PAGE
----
A quite brilliant, gripping drama. And I cried.
Ray (Billy Barratt) and his 23 year-old brother Nathan (James Tarpey) are arrested after stabbing their mother’s partner. Whatever the circumstances that have led a child to kill, the law is clear: the age of criminal responsibility in England and Wales is 10, and at 12 years old, Ray must stand trial in an adult court.
Based on a true story and told in two time frames, the film follows both the events that led up to the murder and the unfolding drama of the trial, taking us inside a young boy’s experience of the legal system and asking powerful questions about responsibility and redemption.
in England and Wales, 10 is the minimum age of criminal responsibility – meaning a 10-year-old accused of killing someone can be tried like an adult in a Crown Court in front of a jury, rather than in the youth courts.
A few concessions are made based on their young age, including their first name being used, lawyers not having to wear wigs and gowns, and being allowed to sit close to their lawyer or an appropriate adult.
But can a child that young understand what it means to commit a murder? Are they responsible for their actions? And what happens to them later in life if you convict them as an adult before they even become a teenager?
Those questions are at the heart of 12-year-old Ray’s story, which is told in new BBC drama Responsible Child – loosely based on a real-life case.
Ray, who loves playing video games, learning about space and watching reality shows, is on trial – alongside his big brother, Nathan, 21 – for a brutal murder.
After their abusive step-dad narrowly escapes prison for attacking Nathan with an axe, he returns to the overcrowded family home and starts being abusive to their mum. One night, the brothers go downstairs and stab him more than 60 times while he sleeps on the sofa.
It’s an attack so frenzied they almost cut his head off.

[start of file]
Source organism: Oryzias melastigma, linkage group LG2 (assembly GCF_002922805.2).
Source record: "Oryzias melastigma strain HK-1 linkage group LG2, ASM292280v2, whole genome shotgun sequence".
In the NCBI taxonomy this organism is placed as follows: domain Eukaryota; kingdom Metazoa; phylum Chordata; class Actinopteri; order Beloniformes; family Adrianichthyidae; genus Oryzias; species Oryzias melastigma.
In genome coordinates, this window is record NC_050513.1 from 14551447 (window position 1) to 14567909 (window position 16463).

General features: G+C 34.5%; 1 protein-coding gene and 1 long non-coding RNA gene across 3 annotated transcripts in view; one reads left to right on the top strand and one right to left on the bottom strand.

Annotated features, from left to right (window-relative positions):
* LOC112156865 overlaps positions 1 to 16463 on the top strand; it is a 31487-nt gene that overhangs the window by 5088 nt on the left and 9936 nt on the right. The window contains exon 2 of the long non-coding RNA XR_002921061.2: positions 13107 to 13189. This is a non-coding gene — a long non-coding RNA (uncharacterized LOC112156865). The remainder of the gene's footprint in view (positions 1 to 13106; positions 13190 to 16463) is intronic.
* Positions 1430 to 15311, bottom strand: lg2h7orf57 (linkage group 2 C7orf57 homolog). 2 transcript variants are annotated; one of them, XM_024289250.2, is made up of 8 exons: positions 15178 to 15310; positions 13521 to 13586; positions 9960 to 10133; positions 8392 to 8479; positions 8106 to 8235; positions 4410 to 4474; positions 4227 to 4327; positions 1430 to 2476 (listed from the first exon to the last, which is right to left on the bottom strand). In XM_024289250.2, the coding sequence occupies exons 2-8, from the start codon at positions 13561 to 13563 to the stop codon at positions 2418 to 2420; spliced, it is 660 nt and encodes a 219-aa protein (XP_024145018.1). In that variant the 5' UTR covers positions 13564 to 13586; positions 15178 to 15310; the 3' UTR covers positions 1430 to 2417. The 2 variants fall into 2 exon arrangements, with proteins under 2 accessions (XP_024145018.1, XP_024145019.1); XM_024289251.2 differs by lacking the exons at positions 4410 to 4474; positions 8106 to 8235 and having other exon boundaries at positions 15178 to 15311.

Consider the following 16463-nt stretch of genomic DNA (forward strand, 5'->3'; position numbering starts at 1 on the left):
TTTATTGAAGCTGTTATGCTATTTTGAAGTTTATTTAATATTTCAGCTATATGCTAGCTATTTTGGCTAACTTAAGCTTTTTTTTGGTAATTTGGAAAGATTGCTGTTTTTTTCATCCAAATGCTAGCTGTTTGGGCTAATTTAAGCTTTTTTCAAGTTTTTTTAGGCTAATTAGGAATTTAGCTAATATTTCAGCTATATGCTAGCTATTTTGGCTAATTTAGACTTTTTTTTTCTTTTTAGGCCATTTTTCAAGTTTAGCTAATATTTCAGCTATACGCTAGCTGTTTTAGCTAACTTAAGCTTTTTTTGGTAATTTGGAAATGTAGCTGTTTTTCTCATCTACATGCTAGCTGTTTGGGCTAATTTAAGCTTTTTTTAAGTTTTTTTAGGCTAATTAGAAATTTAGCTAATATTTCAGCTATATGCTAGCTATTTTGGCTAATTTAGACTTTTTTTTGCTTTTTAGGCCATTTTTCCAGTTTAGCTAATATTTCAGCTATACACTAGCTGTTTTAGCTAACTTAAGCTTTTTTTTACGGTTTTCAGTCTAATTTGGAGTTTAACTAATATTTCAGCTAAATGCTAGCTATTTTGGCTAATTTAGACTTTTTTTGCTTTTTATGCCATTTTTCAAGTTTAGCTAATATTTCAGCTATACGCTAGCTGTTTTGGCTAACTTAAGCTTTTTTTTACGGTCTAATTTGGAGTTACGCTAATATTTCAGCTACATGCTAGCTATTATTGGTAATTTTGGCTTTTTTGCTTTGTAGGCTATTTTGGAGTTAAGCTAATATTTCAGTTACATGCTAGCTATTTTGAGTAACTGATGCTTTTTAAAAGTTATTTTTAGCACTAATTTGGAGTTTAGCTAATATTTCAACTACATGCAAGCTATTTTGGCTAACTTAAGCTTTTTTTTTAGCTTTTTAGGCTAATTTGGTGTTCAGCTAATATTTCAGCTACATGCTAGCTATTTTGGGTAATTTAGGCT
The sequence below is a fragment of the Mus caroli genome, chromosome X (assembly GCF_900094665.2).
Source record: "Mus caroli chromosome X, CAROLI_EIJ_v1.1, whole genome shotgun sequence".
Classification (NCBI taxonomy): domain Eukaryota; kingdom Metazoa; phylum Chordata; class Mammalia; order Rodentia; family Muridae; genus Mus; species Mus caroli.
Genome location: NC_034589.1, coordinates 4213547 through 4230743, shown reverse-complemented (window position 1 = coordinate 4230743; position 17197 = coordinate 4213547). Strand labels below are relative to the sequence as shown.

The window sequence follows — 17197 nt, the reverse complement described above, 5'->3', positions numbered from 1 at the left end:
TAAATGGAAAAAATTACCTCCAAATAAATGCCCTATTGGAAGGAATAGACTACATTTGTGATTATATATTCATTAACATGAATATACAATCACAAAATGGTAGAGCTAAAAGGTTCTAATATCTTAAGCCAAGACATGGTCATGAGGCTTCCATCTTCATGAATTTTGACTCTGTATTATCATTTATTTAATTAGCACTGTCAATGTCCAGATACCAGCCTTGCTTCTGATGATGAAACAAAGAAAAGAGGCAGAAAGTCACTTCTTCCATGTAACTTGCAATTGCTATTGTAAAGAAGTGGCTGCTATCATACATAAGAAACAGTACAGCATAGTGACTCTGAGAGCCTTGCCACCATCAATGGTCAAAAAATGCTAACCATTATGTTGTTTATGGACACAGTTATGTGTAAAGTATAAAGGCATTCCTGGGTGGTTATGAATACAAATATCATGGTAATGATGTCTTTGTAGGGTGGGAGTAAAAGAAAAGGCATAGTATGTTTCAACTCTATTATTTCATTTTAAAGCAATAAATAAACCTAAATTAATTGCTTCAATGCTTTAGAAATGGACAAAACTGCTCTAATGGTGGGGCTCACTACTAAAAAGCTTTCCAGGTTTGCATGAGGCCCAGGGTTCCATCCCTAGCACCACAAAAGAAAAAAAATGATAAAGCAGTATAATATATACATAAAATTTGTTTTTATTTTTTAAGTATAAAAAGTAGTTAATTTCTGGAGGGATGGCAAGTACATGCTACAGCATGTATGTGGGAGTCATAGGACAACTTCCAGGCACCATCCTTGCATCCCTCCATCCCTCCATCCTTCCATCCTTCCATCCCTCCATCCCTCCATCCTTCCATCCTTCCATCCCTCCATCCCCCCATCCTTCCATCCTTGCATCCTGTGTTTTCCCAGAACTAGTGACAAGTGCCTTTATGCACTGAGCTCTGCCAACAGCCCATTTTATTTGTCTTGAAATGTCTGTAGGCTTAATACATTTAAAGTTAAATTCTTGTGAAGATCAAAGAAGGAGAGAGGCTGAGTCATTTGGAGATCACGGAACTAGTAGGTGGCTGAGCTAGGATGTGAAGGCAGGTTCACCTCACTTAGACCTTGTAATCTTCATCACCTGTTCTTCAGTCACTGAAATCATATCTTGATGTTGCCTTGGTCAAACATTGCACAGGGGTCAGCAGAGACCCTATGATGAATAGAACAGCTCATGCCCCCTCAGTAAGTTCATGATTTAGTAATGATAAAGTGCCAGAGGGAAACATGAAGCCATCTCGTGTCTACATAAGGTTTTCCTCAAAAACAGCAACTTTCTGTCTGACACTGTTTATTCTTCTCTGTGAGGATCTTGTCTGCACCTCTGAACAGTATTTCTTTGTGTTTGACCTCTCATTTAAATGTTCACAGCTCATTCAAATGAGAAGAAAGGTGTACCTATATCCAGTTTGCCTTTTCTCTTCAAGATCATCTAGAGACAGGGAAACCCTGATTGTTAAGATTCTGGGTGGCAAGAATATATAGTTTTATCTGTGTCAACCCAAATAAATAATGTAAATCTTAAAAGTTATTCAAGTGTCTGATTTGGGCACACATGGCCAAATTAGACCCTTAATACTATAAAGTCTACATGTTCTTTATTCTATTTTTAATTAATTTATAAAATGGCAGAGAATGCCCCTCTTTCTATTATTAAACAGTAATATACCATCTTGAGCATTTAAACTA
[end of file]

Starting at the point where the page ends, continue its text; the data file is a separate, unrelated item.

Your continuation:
The story is based on that of Jerome and Joshua Ellis, who were 14 and 23 when they also killed their step-dad.
The preparation for Ray’s trial plays out in the present. We flash back repeatedly to the events that led him there, from the “ordinary” fear the boys live with under Scott’s rule, to Scott’s armed attack on Nathan, for which he is charged with attempted murder – only for charges to be dropped and Scott to return to the home more furious than ever.
It is, to put it mildly, an untenable situation. The flashback scenes throb with misery and dread. As Scott, Shaun Dingwall perfectly captures the bitter toxicity of a certain kind of man, slashing and burning his way through a pathetic life, thriving on the terror he causes in others.
The alternating of this timeline with the other dissipates the emotional tension and narrative torque, especially as this film’s court scenes are thin, dry things and the fine actors in them – including Michelle Fairley as the barrister Kerry and Stephen Campbell Moore as the child psychologist Dr Keaton – are given little to work with. She is there mostly to deliver snippets of legalese and look pained; he to look frustrated and avow on the stand that a child’s brain is less developed than an adult’s.
The lack of detail (Ray’s team reacts with horror, for example, when Nathan decides not to give evidence, but we are not told what it means, although it is clearly not good; the failure of social services is presented as a given) raises distracting questions about the process when we should be focusing on Ray.
There are clunky moments scattered about, too, when the pedagogic intent overrides the dramatic. “If you were 30 years old with your mind,” Kerry tells Ray at one point, “you’d be judged not fit to stand trial. But you’re not, Ray.” It’s a point made purely for the viewer’s benefit – for the character to utter it in that context serves no purpose other than to burden her 12-year-old client with further appreciation of the relentless absurdity and injustice of the world.
But if the first hour slows the pace and keeps the viewer at a slight distance, the last half-hour pulls things together – and us in. The interrogation of Ray on the stand, interspersed with memories from the night of the murder, followed by the two timelines collapsing after the trial as Ray suffers nightmares in his cell, brings everything home. Debbie Honeywood, as the boys’ mother, gives a pitch-perfect portrayal of a woman numbed, her selfhood utterly corroded after years of suffering and abuse from Scott and – we suspect – Ray and Nathan’s alcoholic father. The brief scene between her and Ray after the verdict is truly harrowing.
It works, overall, as drama. Will it work as agitprop? Will it prompt movement on the enduring injustice of judging children by the same standards as adults in trials? Ray, one of his team points out, is still years away from being legally able to buy a hamster. Who is responsible for this travesty? And who will take responsibility for change?
CREDITATION: BBC, Lucy Mangan (The Guardian)